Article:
Though Christmas carols as we know and sing them today didn’t really catch on until the mid-19th century, the first ever festive lyrics to be set to music would appear to date all the way back to the fourth century. This is believed to be the oldest known Christmas carol.
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Christmas Day itself has been marked as a day of celebration in the calendar since 336 AD, and it is in the decades after this that the Christian poet Prudentius (348-405) wrote the hymn ‘Corde natus ex parentis’.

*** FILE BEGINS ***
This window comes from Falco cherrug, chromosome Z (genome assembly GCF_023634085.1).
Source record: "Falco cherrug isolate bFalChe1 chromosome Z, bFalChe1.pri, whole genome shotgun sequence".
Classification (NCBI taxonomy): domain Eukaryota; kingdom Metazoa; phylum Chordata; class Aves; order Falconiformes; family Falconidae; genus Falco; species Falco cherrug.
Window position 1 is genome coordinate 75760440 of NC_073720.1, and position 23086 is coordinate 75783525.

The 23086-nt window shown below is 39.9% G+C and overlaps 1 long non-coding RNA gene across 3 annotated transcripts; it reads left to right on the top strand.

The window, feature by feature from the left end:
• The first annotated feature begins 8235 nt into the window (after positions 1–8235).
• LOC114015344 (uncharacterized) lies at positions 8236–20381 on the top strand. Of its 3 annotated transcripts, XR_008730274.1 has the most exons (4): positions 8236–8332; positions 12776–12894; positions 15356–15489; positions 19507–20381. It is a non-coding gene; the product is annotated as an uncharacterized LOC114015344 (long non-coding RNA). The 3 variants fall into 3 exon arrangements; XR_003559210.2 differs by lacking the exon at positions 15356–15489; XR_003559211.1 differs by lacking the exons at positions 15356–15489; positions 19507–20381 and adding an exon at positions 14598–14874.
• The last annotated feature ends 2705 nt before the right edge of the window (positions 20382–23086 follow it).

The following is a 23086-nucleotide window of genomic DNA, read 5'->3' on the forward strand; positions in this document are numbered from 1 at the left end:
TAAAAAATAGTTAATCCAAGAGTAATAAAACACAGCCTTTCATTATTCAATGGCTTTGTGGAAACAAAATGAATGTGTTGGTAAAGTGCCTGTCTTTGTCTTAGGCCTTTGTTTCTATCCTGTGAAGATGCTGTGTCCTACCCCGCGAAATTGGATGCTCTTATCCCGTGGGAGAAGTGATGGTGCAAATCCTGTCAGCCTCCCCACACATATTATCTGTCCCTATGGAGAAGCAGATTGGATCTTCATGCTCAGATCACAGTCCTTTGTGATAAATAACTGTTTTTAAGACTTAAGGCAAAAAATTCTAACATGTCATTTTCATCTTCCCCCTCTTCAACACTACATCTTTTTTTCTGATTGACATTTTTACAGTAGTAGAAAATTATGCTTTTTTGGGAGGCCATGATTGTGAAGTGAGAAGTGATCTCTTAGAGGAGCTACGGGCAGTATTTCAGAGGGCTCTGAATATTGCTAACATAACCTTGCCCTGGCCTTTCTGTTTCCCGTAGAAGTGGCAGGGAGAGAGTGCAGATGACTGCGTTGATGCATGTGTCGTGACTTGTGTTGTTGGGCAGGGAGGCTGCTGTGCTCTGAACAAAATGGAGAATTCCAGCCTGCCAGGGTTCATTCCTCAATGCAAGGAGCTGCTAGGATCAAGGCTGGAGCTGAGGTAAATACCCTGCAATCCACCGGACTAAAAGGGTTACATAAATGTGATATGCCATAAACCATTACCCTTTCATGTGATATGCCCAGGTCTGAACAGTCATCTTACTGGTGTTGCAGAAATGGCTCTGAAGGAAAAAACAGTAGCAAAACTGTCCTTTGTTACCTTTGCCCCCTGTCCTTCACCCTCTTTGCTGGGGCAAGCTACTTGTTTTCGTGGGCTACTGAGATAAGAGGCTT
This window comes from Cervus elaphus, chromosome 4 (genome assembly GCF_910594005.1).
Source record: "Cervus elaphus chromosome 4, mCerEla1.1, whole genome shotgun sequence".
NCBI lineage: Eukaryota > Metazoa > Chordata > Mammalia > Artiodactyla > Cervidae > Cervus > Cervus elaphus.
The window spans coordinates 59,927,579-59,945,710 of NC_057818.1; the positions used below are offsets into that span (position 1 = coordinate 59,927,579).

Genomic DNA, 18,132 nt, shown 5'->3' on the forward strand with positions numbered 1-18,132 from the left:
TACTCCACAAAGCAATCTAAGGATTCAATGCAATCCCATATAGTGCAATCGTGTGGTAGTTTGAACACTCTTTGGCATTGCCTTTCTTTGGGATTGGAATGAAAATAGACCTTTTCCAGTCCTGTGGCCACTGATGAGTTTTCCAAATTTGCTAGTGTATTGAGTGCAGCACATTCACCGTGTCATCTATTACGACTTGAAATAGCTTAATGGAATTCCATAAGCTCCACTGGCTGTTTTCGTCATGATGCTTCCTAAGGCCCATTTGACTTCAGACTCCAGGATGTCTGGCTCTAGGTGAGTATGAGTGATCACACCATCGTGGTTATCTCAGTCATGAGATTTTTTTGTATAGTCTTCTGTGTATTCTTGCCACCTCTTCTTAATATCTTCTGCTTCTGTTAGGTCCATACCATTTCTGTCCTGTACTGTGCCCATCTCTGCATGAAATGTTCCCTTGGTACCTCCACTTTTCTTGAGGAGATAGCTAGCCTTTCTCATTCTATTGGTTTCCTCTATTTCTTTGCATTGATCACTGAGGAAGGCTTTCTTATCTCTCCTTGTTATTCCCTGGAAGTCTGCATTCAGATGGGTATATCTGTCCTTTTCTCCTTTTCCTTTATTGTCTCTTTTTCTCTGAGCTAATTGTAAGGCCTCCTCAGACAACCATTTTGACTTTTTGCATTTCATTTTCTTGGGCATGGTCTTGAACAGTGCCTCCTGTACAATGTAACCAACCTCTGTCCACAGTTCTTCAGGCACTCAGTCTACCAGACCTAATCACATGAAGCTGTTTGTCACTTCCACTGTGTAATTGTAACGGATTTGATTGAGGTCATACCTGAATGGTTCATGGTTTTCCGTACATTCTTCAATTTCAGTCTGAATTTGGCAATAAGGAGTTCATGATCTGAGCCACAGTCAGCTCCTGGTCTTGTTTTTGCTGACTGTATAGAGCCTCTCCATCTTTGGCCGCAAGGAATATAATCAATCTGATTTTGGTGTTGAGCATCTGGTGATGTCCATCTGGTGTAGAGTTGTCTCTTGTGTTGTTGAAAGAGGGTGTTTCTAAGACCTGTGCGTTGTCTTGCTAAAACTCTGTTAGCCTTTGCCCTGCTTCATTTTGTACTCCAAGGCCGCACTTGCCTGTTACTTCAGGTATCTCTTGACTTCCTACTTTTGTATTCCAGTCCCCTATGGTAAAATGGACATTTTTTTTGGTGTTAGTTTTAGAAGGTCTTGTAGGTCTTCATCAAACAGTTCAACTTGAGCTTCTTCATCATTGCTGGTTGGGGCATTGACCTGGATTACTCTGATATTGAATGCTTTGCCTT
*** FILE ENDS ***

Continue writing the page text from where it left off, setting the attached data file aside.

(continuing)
Prudentius – or Aurelius Prudentius Clemens, to give him his full name – was an influential Roman statesman who lived in northern Spain, where he practised law and was regional governor. He turned his attention fully towards Christianity towards the end of his life, writing and collecting hymns.
And if you have a bent for Latin, you will have already spotted that Prudentius’s words still appear in carol services today – ‘Corde natus ex parentis’ translates (roughly) as ‘Of the Father’s heart begotten’.